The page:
Adobe has released a new guide, titled *deep breath* Adobe Premiere Pro Best Practices and Workflow Guide for Long Form and Episodic Post Production. And, yes, it’s exactly what it sounds like. The company says they’ve drawn on insights from longtime Creative Cloud users as well as early testers such as David Fincher, Kick Baxter, The Coen Brothers and the American Cinema Editors (ACE) in order to create it.
The guide has been in the making for three years and dives deep into many areas of post-production, with an obvious heavy lean towards Premiere Pro, covering topics such as working with remote and cloud-based workflows to multi-camera editing and a ton of stuff in between.
While there are multiple different workflows you can use in Premiere Pro or just about any video editing application, the new guide from Adobe is an attempt to help standardise things to help you work in a collaborative environment as part of a team so that everybody’s on the same page. It goes over some of the pitfalls and techniques you might use when working solo that could potentially spell disaster when working in a team, even on simple things like syncing audio with video.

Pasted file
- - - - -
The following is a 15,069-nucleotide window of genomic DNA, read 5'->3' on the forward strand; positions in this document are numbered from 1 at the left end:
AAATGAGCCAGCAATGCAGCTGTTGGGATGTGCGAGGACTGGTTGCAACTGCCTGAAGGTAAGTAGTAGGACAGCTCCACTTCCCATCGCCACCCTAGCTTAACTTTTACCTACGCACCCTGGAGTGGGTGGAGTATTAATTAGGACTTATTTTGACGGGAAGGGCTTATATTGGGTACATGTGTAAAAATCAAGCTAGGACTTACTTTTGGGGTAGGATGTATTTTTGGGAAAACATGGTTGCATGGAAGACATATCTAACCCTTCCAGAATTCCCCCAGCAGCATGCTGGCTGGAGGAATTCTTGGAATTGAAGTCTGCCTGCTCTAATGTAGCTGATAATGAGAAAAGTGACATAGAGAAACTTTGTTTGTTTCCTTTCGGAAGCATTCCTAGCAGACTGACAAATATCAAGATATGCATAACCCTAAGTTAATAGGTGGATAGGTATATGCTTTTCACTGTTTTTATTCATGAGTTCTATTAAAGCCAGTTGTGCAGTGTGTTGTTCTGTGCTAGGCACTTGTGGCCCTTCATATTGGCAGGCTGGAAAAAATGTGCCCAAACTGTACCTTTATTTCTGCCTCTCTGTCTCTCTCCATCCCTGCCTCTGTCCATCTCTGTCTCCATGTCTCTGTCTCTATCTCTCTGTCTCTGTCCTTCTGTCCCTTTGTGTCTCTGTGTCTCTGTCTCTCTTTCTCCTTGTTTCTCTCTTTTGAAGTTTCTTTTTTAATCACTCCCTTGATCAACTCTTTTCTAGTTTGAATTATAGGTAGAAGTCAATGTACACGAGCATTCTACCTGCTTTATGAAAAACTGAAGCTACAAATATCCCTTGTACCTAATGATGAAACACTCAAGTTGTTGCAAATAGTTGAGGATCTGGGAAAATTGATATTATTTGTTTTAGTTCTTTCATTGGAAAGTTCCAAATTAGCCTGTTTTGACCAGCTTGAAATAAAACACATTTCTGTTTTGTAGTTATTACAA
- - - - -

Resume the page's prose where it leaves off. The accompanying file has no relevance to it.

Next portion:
It also walks you through some guidelines for optimising your configuration for the best performance and how different settings can help benefit your workflow efficiency. It goes over how to deal with dailies and non-destructive workflows so that everybody can work from the same version of the files to make sure everybody’s seeing the same thing and how to setup the various metadata fields to keep everyone and everything in sync.
The guide covers a whole bunch of other topics including working with proxies, using effects, file system structures, multi-cam setups, audio processing, Adobe’s Dynamic Link with other applications in the Creative Cloud suite and so much more.
If you’re using Adobe Premiere Pro for your video editing workflow, it’s definitely worth having a read, even if you’re only creating solo content right now. Whether you’re working in a team or not, there are tips here that will definitely help speed up your workflow and make your life easier. And when you do find yourself working in a team that also uses Premiere Pro, you’ll be glad you know!
And if you don’t edit video in Premiere Pro… well, some of the ideas in here could potentially be adapted to help speed up the workflow in whatever editing application you do happen to use.
You can download the guide from the Adobe website and see here for more information.
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